After the appeal has been registered by the courts administration service and the case file requested from OFPRA, the Court first assesses its admissibility. The president has the option of dismissing some cases by order due to debarment (i.e. when the appeal is lodged after the deadline). Since the end of 2004, the president may also dismiss appeals by “new order”, in other words after an initial assessment of the merits of the application (i.e. when requests for a review do not present any new facts). This procedure enables a number of cases to be dismissed quickly. After this initial sorting, each case is allocated to a rapporteur – an employee of the Court, either salaried or on a temporary contract – responsible for examining all the documents in a file (the applicant’s story, the exchange with OFPRA, witness accounts and supporting documents, etc.) in order to draw up a report recommending the dismissal of the appeal or the overturning of OFPRA’s decision and, in that event, the granting of the protection sought. The rapporteur may reserve their opinion, either because it has not been possible to establish an opinion on the case or because they prefer not to provide an opinion to the bench. The applicant is then summoned to a public hearing where a sworn interpreter assists in the language of the applicant’s choice and a lawyer advises the applicant. During the hearing, the rapporteur provides a summary of the facts presented by the claimant and OFPRA’s decision, presents the attachments and recommends a solution. The bench then listens to the lawyer and questions the applicant. Decisions are reached in camera after the hearing and posted three weeks later in the lobby of the Court building: either OFPRA’s decision is overturned and protection is granted; or the decision is upheld and the claim is dismissed, in which case the applicant is asked to leave the territory within 30 days. The individual can request that the case be re-examined by the prefecture. To do so, the applicant must produce new elements to support their fear of persecution if returned to their country of origin. OFPRA issues a certificate of re-examination, the prefecture extends the applicant’s residency permit and the case returns to OFPRA. If the review is unsuccessful, the application is rejected permanently and the applicant has 30 days in which to leave the territory, after which the prefecture issues an obligation to leave French territory; after this period, the individual can be expelled automatically and the administration is not required to issue a new ruling. It is also possible to appeal against the Court’s decisions to the Council of State; in order for an appeal to be admitted, it must be presented by a lawyer within two months of the notification of the decision. This appeal is non-suspensive. As such, during the case review the applicant is not issued with a residency permit and an expulsion ruling may be enforced. In the event that the ruling is overturned, the appeal is sent back to the Court to be re-examined.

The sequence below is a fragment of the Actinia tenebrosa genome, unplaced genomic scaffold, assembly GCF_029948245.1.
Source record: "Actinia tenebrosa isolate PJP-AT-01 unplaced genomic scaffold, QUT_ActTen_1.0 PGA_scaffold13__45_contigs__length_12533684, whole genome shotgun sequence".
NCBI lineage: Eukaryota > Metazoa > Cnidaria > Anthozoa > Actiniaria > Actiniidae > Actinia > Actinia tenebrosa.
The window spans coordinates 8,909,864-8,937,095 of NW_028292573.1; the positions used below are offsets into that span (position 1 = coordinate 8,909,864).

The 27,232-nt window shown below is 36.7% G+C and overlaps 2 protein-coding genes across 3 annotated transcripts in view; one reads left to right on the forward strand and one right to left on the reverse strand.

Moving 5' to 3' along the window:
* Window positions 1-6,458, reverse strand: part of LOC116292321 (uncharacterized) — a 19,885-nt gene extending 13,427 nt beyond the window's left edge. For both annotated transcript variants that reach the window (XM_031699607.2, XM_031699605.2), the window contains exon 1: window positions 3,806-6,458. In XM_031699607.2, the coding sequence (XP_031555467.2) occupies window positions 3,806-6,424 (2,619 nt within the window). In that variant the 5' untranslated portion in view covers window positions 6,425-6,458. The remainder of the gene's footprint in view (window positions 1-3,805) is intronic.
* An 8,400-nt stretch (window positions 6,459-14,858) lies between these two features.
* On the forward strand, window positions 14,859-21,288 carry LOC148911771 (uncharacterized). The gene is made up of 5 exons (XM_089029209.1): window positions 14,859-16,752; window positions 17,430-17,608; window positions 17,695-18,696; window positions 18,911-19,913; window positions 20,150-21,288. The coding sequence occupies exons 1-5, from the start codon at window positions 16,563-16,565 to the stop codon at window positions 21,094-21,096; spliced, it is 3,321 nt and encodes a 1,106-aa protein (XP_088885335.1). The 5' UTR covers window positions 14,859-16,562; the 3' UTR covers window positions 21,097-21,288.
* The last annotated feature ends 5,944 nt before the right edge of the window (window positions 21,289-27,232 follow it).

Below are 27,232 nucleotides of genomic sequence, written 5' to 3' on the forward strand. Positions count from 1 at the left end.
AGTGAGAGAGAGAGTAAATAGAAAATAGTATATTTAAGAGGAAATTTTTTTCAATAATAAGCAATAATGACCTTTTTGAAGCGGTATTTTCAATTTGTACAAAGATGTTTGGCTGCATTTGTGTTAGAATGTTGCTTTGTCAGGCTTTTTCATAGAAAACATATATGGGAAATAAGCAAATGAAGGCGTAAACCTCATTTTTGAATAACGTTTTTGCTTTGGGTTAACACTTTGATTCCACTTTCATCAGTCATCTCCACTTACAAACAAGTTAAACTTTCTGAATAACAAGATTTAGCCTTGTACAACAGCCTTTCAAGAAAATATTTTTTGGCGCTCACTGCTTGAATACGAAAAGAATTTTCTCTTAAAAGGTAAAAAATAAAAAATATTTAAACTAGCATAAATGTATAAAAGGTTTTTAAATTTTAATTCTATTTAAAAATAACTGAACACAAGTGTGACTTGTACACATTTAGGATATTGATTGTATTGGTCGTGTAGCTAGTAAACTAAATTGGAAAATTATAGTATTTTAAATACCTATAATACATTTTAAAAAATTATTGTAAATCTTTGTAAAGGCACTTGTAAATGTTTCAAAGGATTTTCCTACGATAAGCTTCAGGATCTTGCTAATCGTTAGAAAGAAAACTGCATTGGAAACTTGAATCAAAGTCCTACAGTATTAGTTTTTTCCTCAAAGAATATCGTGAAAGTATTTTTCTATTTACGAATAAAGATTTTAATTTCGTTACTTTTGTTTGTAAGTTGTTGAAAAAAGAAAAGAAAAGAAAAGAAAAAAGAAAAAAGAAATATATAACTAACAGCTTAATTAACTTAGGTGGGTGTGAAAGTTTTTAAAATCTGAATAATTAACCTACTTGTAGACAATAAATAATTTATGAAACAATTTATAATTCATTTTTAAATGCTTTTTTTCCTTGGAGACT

Homosexuals as a “social group”
In the aftermath of the Second World War, those who drafted the convention on the status of refugees made no reference to sexuality among the reasons for persecution or fear of persecution justifying the protection of a host country. Five criteria were used to define a refugee as a person who:
“owing to well-founded fear of being persecuted for reasons of race, religion, nationality, membership of a particular social group or political opinion, is outside the country of his nationality and is unable or, owing to such fear, is unwilling to avail himself of the protection of that country; or who, not having a nationality and being outside the country of his former habitual residence as a result of such events, is unable or, owing to such fear, is unwilling to return to it. ”